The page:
As such incidents invariably do, the recent behavior of that Qatar diplomat, purportedly sneaking a smoke in the bathroom whilst on a flight to Denver, brings back Annie Jacobsen’s experience in 2004.
Snopes still insists on calling the Jacobsen charges false despite the fact that Homeland Security did indeed think it was a probe. However, as with any bureaucracy facing bad news, they claimed it was merely her hysteria before they admitted her intuition had some foundation. We saw the same “no-it-wasn’t-terror-related-yes-it-was” from Ms. Napolitano during the furor following the aborted underwear bomber attack over Christmas last year. In other words, the bureaucrats change chairs, but they’re all blowing the same smoke and castigating the public for their refusal to believe the fairy stories.
In 2007, three years after the fact, the suits at the Department of Homeland Security finally got around to acknowledging Jacobsen’s reality. Ed Morrissey said at the time:
Without a doubt, this vindicates Jacobsen and shows that either these men intended to conduct a terrorist dry run, or that they wanted someone to think that they were. It could have been a probe, a test to see just how far they could go without provoking a response. That could explain why the same man was involved in three such incidents. The official line that nothing happened on Flight 327 should embarrass everyone in the Homeland Security system, and someone owes Annie Jacobsen an apology.
When I see reports like the one about the Qatar diplomat, on his way to visit an al Qaeda friend in prison, I think back to 2004 and how much vitriol and ridicule Ms. Jacobsen received, all in the hope she’d back down from her report of what she saw.
So naturally, after the dust settled on the Qatar embassy’s third secretary and after the hapless “diplomat” had been hustled out of the country, I nudged a friend who used to work at LAX, the airport in Los Angeles, just to see what she thought of the whole thing. It took a while for her to get back to me but here are her impression of this latest bit of wink-wink probing, if that’s what it was:
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My thoughts about the recent incident on a plane bound for Denver?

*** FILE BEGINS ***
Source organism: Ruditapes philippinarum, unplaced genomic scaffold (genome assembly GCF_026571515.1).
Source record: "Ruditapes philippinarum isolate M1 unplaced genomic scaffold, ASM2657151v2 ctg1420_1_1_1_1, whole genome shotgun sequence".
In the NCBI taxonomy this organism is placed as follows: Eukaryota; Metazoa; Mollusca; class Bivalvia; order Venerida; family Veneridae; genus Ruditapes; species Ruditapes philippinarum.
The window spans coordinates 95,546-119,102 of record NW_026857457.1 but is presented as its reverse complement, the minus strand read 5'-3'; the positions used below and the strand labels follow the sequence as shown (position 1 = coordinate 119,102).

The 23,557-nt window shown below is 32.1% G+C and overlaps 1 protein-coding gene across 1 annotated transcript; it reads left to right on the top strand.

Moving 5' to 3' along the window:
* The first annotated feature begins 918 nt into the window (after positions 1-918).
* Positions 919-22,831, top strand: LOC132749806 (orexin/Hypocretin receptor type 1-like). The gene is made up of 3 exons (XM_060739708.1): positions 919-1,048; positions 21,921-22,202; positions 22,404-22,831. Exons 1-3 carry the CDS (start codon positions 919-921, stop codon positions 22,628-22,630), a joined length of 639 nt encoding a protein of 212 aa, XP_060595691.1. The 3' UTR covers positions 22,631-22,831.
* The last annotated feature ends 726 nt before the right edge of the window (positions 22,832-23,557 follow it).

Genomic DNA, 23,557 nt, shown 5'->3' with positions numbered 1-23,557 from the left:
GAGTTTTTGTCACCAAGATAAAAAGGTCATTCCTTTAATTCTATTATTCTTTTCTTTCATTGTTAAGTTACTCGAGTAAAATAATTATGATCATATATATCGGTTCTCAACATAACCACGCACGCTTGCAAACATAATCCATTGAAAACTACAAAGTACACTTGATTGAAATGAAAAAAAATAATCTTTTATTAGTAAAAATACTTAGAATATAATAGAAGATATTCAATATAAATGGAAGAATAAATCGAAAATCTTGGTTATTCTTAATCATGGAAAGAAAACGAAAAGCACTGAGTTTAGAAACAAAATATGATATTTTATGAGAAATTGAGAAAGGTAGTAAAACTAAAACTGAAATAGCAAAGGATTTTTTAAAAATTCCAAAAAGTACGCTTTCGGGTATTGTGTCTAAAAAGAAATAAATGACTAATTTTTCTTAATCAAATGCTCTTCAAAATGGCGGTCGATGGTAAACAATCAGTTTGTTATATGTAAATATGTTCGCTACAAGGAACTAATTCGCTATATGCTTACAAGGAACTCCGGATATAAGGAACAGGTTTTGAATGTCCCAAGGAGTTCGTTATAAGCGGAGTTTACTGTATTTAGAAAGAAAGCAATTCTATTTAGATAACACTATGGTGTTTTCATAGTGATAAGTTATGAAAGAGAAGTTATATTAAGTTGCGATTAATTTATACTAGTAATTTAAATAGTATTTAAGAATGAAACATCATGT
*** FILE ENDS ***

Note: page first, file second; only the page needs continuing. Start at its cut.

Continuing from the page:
Most Arab diplomats I used to interact with were fairly restrained in their actions and on the surface very polite. They tended to comply with what I asked them to do. Of course, we had a different protocol in place for them than we had for the average traveler.
I don’t know this man’s age, but from the news reports it seems that he had the casual attitude of the careless rich and young of the Middle East. Thus it is no surprise he’d give a flippant response when asked sternly about smoking in the bathroom.
Here is what is disturbing, however: had he bothered to show his diplomatic credentials to the crew and the air marshal, there would have been no incident at all. But he didn’t do that. Unfortunately, among younger Muslim travelers, especially those from the richer Gulf states there is a casual, “so what” attitude about the effects their actions could possibly have on Westerners. It’s almost as if they feel there’s no menace and they are studiously oblivious to the possibility they could be viewed as threat by anyone. Moi??
These guys are obstinately oblivious regarding consequences. For the most part they are insensible when it comes to the effects of their actions. Also, this group is very secular in their dress and manners so you wouldn’t notice them in a crowd.
The fact that he was a diplomat but joked about setting his shoes on fire, something that shocks us in its casualness, is in keeping with the kind of attitudes I used to see. You could sum up their mindset with the following, “Who me? I’m not one of those crazy guys that would blow things up. I just want to live my life, and by the way did you see this great youtube video of Chakira on my ipad touch?”
At other times, I’d run into what I call the criminal. This one wouldn’t have a problem with mugging your mother on her way home if he thought he could get away with it. With these, there’s no intense religious feeling, just the sloppy look of the pirate or the bandit ready to do what comes naturally for him. Pushed to justify himself, he’d have said he was doing it for the tribe.
Then… every once in a great while, I’d come across a passenger whose steely glance and dead eyes just barely hid his contempt for everything that I represented. Gone was the casualness, replaced by little signs of religious intensity, superiority and general withdrawal from the West. When I looked into those eyes, I saw intensity and the face of the enemy in this strange “Sitzkrieg” stage of the war in which we were — and are — engaged.
A feeling would come over me in those moments, as I stared back and said quietly, “yes sir you may go”. Those were my words, but deep down I wondered what battlefield was in his future and if our people were in danger from his hatred.
I’m out of that job now and I don’t miss it. Especially that last group. They hate us just for living and they hope to dance on our graves. But the Qatar kid? Just a spoiled brat. That’s why they sent him home.
The links to Ms. Jacobsen’s original columns in my post from 2004 appear to have gone, but there is still her book on Amazon, here.
In addition, she had a blog, The Aviation Nation, but it hasn’t been updated since October, 2009. The archives seem worth a look, though. And she has a list of questionable flights.